“The ideal female in America was expected to be gentle and refined, sensitive and loving. She was the guardian of religion and spokeswoman for morality. […] The American girl was taught at home, at school, and in the literature of the period, that aggression, independence, self-assertion and curiosity were male traits, inappropriate for the weaker sex and her limited sphere.”(7) As a result, showing any of these traits were signs of hysteria—the female disease of the 19th century.(8) As much as there are a ton of sexist advertisements on women, Carter’s pills excelled in that realm. In these 19th century chromolithograph and black-inked lithograph we see, on one hand, a woman handing a Carter’s pill to a supposedly sick woman and, on the other hand, a label describing the pill, one that cures any “forms of female weakness.”(9) “Don’t rise”, says the ad in the subtitle. (10) How explicit! Women rising to the level of men and beyond is so threatening that they needed pills. The hyphenated forced justification in both visuals reinforces the tension of the content. The display hand-lettered typography, on the right lithography, seems rather festive—like a neon sign, adding even more to the irony. After an entire litany of all the female sicknesses, the label ends by stating that these pills could also be valuable for men “troubled with nervous weakness [and] night sweats.”(11) This mention was probably added as an afterthought for financial reasons to expand their market.
This map is considered “the most striking of the “suffrage maps,” which played a major role in the successful fight for women’s suffrage in the U.S.”(12) It was published in Puck magazine during the Empire State Campaign on a suffrage amendment to the New York State constitution. The progressive illustrator, Henry “Hy” Mayer was Puck’s chief cartoonist at the time. In it, we can see a white Lady Liberty wearing a cape in which the words “votes for women” appear written on it. With her torch, she enlightens women from the states that have not yet adopted suffrage. She gives them the platform to voice their power. These women are, in return, reaching out for her hand—hoping to get out of darkness. This particular visual detail reminds me of Plato’s cave allegory. “Many [of these women] have fashionably short hair and hats, reflecting the middle and upper class core of the suffrage movement.”(13) Below the map is a typeset poem by Alice Duer Miller who was an active feminist producing a large volume of provoking suffrage poetry.(14) This image is revealing to me because one of the most iconic symbols of this country (and the world) is actually a woman—one that empowers other women in this map. In addition, the fact that she is painted white opens up a deeper and darker issue in America about race as well as feminist issues seen solely from a white perspective. Finally, another insightful point concerns the illustrator who is not a woman. Even if I wished that a woman had created this piece, having feminist men by our side is a necessary step to keep moving forward. The map, if anything, historically proved this point. We need all genders from all backgrounds to be feminist for a society to stop inequality.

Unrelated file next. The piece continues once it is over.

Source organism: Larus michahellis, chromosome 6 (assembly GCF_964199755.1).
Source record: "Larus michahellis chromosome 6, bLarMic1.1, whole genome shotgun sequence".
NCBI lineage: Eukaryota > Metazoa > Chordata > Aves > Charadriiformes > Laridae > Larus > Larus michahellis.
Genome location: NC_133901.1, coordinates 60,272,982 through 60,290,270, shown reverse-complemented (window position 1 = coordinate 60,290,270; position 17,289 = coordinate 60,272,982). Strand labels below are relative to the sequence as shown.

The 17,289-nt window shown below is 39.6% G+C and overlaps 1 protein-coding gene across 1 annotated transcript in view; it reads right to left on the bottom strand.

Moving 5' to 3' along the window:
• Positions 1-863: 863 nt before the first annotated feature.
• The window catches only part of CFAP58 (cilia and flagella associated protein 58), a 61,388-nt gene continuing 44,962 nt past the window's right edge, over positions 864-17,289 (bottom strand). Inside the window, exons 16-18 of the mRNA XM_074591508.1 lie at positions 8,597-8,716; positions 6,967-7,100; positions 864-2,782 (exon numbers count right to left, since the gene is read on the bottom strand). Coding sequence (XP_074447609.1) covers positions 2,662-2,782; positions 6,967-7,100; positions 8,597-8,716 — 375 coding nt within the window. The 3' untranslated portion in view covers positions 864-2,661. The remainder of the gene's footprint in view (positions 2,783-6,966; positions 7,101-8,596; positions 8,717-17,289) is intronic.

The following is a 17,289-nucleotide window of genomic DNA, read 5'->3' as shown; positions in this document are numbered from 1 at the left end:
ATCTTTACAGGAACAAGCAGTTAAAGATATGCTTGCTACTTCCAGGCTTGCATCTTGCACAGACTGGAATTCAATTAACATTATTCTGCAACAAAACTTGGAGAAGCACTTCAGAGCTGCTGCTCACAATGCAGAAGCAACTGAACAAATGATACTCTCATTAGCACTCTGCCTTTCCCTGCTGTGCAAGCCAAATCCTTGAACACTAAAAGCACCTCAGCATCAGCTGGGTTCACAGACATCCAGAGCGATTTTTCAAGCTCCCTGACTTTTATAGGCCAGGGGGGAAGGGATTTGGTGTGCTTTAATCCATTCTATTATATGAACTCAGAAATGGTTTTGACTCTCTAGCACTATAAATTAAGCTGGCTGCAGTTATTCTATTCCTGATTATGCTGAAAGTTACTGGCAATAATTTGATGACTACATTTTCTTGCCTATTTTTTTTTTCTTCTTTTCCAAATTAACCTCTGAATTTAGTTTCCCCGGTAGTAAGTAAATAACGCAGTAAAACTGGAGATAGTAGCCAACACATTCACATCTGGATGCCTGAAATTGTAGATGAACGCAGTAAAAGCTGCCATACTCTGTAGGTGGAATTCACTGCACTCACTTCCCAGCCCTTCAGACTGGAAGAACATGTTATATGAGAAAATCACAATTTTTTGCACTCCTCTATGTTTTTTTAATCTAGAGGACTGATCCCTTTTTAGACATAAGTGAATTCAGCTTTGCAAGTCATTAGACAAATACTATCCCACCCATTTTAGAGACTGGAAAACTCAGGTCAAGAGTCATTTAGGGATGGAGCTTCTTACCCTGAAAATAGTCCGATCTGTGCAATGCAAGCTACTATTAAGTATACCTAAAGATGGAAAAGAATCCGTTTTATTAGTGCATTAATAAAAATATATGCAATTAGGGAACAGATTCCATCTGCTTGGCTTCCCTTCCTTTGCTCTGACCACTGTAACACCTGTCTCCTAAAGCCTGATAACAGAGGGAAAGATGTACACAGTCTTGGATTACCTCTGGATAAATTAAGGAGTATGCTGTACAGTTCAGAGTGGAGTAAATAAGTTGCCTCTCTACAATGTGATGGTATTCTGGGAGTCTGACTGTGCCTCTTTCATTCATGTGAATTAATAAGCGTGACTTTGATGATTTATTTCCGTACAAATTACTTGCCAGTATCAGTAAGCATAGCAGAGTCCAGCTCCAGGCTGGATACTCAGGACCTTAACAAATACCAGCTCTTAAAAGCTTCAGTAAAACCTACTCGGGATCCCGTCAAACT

(1) Boston Rare Maps, “Emma Willard’s Temple of Time”. Accessed November 4, 2019, https://bostonraremaps.com/inventory/emma-willard-temple-of-time-1846/
(2) Boston Rare Maps, “Emma Willard’s Temple of Time”.
(4) International Center of Photography. Frank Leslie’s Illustrated Newspaper. Updated 2011. https://www.icp.org/browse/archive/objects/frank-leslies-illustrated-newspaper
(5) Google Arts and Culture. “Women’s Suffrage Memorabilia” entry. https://g.co/arts/AutFwgmuLfGCiUHr7
(6) NPS. “New York and the 19th Amendment.” Updated August 9, 2019 https://www.nps.gov/articles/new-yorkand-the-19th-amendment.htm
(7) Smith-Rosenberg, Carroll: Hysterical Woman: Sex Roles and Role Conflict in 19th-Century America. Social Research 39 (December 15, 1972): p. 652–78. https://login.lp.hscl.ufl.edu/login?url=https://search.proquest.com/docview/1297248946?accountid=10920
(8) Smith-Rosenberg, Carroll: Hysterical Woman: Sex Roles and Role Conflict in 19th-Century America.
(9) Artstor, Artstor “Carter’s Iron Pills” entry. https://library.artstor.org/asset/SS35230_35230_15668966
(10) Artstor, Artstor “Carter’s Iron Pills” entry.
(12) Artstor, Artstor’s “The Awakening” entry. https://library.artstor.org/asset/SS36044_36044_23459844
(13) Artstor; Artstor’s “The Awakening” entry.